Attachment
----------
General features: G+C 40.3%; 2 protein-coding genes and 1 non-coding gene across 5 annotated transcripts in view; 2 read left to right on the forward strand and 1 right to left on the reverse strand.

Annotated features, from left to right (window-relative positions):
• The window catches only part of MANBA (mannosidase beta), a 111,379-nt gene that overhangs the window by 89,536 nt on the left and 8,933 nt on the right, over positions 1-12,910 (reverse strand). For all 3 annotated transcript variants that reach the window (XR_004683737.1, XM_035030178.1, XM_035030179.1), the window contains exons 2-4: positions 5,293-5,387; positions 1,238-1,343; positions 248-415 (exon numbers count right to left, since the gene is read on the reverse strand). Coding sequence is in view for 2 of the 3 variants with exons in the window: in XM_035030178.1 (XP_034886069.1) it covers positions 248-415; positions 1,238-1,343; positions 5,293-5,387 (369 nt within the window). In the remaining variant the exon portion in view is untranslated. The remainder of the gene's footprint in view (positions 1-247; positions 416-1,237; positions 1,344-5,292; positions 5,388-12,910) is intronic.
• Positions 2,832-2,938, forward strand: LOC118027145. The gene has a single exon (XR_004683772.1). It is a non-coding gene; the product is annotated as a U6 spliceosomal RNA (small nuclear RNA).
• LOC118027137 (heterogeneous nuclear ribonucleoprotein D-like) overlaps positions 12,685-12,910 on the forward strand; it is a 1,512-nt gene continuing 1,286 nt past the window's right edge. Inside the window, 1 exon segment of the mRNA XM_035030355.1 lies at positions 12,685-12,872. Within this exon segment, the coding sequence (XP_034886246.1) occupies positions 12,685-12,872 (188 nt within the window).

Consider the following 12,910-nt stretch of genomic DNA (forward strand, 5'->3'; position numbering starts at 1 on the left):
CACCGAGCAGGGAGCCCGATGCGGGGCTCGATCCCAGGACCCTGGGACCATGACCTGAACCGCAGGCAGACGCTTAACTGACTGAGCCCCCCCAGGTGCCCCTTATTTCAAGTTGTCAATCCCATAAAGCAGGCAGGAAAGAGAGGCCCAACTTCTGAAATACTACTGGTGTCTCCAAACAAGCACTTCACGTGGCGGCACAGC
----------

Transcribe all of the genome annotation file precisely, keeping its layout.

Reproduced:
General features: G+C 40.3%; 2 protein-coding genes and 1 non-coding gene across 5 annotated transcripts in view; 2 read left to right on the forward strand and 1 right to left on the reverse strand.

Annotated features, from left to right (window-relative positions):
• The window catches only part of MANBA (mannosidase beta), a 111,379-nt gene that overhangs the window by 89,536 nt on the left and 8,933 nt on the right, over positions 1-12,910 (reverse strand). For all 3 annotated transcript variants that reach the window (XR_004683737.1, XM_035030178.1, XM_035030179.1), the window contains exons 2-4: positions 5,293-5,387; positions 1,238-1,343; positions 248-415 (exon numbers count right to left, since the gene is read on the reverse strand). Coding sequence is in view for 2 of the 3 variants with exons in the window: in XM_035030178.1 (XP_034886069.1) it covers positions 248-415; positions 1,238-1,343; positions 5,293-5,387 (369 nt within the window). In the remaining variant the exon portion in view is untranslated. The remainder of the gene's footprint in view (positions 1-247; positions 416-1,237; positions 1,344-5,292; positions 5,388-12,910) is intronic.
• Positions 2,832-2,938, forward strand: LOC118027145. The gene has a single exon (XR_004683772.1). It is a non-coding gene; the product is annotated as a U6 spliceosomal RNA (small nuclear RNA).
• LOC118027137 (heterogeneous nuclear ribonucleoprotein D-like) overlaps positions 12,685-12,910 on the forward strand; it is a 1,512-nt gene continuing 1,286 nt past the window's right edge. Inside the window, 1 exon segment of the mRNA XM_035030355.1 lies at positions 12,685-12,872. Within this exon segment, the coding sequence (XP_034886246.1) occupies positions 12,685-12,872 (188 nt within the window).

Consider the following 12,910-nt stretch of genomic DNA (forward strand, 5'->3'; position numbering starts at 1 on the left):
CACCGAGCAGGGAGCCCGATGCGGGGCTCGATCCCAGGACCCTGGGACCATGACCTGAACCGCAGGCAGACGCTTAACTGACTGAGCCCCCCCAGGTGCCCCTTATTTCAAGTTGTCAATCCCATAAAGCAGGCAGGAAAGAGAGGCCCAACTTCTGAAATACTACTGGTGTCTCCAAACAAGCACTTCACGTGGCGGCACAGC